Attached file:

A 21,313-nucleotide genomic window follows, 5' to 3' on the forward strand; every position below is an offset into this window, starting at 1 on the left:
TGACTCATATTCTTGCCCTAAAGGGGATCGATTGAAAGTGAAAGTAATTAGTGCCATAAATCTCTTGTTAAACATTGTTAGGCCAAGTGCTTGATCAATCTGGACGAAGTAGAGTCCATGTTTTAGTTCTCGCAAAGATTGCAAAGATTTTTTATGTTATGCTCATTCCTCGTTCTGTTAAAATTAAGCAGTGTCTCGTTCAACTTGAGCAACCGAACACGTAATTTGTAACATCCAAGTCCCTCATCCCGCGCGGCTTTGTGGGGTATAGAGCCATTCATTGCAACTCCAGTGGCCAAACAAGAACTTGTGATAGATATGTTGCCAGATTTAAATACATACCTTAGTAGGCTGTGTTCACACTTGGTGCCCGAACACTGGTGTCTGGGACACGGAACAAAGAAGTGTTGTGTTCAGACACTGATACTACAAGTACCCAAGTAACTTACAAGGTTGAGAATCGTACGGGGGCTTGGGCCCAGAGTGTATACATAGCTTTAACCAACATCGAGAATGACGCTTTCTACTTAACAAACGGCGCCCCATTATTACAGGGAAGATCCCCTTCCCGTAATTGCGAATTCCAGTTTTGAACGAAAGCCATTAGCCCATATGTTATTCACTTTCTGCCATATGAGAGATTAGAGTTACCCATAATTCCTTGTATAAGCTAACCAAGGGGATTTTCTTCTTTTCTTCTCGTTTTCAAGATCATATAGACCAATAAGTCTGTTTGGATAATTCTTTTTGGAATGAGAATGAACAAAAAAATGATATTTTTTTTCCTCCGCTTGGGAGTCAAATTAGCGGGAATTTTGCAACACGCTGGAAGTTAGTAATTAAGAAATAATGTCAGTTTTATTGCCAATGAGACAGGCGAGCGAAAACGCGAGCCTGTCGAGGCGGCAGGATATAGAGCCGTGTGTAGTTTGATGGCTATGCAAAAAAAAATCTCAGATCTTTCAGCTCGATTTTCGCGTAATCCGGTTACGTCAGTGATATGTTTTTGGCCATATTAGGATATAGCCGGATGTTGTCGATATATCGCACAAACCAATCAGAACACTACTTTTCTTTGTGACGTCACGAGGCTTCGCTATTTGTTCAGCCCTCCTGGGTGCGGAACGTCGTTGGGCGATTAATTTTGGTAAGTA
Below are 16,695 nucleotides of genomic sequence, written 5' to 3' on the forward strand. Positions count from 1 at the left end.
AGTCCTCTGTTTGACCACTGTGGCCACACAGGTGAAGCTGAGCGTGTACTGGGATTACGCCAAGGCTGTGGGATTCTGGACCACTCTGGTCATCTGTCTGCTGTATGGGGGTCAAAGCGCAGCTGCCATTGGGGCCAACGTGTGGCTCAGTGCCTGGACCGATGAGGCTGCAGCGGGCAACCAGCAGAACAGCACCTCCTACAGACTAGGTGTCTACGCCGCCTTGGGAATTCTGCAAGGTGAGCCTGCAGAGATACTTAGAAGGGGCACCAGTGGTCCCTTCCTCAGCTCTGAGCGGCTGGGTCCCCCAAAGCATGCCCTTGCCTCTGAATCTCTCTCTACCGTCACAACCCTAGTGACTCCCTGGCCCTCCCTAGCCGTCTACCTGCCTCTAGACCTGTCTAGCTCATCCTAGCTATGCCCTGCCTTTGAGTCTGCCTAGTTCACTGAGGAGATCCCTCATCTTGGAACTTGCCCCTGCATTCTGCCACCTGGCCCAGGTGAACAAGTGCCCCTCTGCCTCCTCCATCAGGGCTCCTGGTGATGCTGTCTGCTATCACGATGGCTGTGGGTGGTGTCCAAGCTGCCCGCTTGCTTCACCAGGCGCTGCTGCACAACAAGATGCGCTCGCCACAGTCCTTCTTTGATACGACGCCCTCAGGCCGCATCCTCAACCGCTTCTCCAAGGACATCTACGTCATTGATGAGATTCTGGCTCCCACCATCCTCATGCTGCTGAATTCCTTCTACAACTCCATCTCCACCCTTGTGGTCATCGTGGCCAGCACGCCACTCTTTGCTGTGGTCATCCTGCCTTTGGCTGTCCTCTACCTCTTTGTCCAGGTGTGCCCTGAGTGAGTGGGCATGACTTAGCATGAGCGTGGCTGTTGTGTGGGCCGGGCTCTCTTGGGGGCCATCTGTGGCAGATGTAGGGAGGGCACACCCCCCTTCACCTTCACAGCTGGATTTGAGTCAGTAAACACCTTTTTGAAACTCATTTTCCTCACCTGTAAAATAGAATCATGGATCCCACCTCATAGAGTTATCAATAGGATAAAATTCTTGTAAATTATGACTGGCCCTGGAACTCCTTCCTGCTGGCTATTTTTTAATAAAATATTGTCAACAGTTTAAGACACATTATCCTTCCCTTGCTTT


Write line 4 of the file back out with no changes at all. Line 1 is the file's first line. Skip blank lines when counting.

AGTCCTCTGTTTGACCACTGTGGCCACACAGGTGAAGCTGAGCGTGTACTGGGATTACGCCAAGGCTGTGGGATTCTGGACCACTCTGGTCATCTGTCTGCTGTATGGGGGTCAAAGCGCAGCTGCCATTGGGGCCAACGTGTGGCTCAGTGCCTGGACCGATGAGGCTGCAGCGGGCAACCAGCAGAACAGCACCTCCTACAGACTAGGTGTCTACGCCGCCTTGGGAATTCTGCAAGGTGAGCCTGCAGAGATACTTAGAAGGGGCACCAGTGGTCCCTTCCTCAGCTCTGAGCGGCTGGGTCCCCCAAAGCATGCCCTTGCCTCTGAATCTCTCTCTACCGTCACAACCCTAGTGACTCCCTGGCCCTCCCTAGCCGTCTACCTGCCTCTAGACCTGTCTAGCTCATCCTAGCTATGCCCTGCCTTTGAGTCTGCCTAGTTCACTGAGGAGATCCCTCATCTTGGAACTTGCCCCTGCATTCTGCCACCTGGCCCAGGTGAACAAGTGCCCCTCTGCCTCCTCCATCAGGGCTCCTGGTGATGCTGTCTGCTATCACGATGGCTGTGGGTGGTGTCCAAGCTGCCCGCTTGCTTCACCAGGCGCTGCTGCACAACAAGATGCGCTCGCCACAGTCCTTCTTTGATACGACGCCCTCAGGCCGCATCCTCAACCGCTTCTCCAAGGACATCTACGTCATTGATGAGATTCTGGCTCCCACCATCCTCATGCTGCTGAATTCCTTCTACAACTCCATCTCCACCCTTGTGGTCATCGTGGCCAGCACGCCACTCTTTGCTGTGGTCATCCTGCCTTTGGCTGTCCTCTACCTCTTTGTCCAGGTGTGCCCTGAGTGAGTGGGCATGACTTAGCATGAGCGTGGCTGTTGTGTGGGCCGGGCTCTCTTGGGGGCCATCTGTGGCAGATGTAGGGAGGGCACACCCCCCTTCACCTTCACAGCTGGATTTGAGTCAGTAAACACCTTTTTGAAACTCATTTTCCTCACCTGTAAAATAGAATCATGGATCCCACCTCATAGAGTTATCAATAGGATAAAATTCTTGTAAATTATGACTGGCCCTGGAACTCCTTCCTGCTGGCTATTTTTTAATAAAATATTGTCAACAGTTTAAGACACATTATCCTTCCCTTGCTTT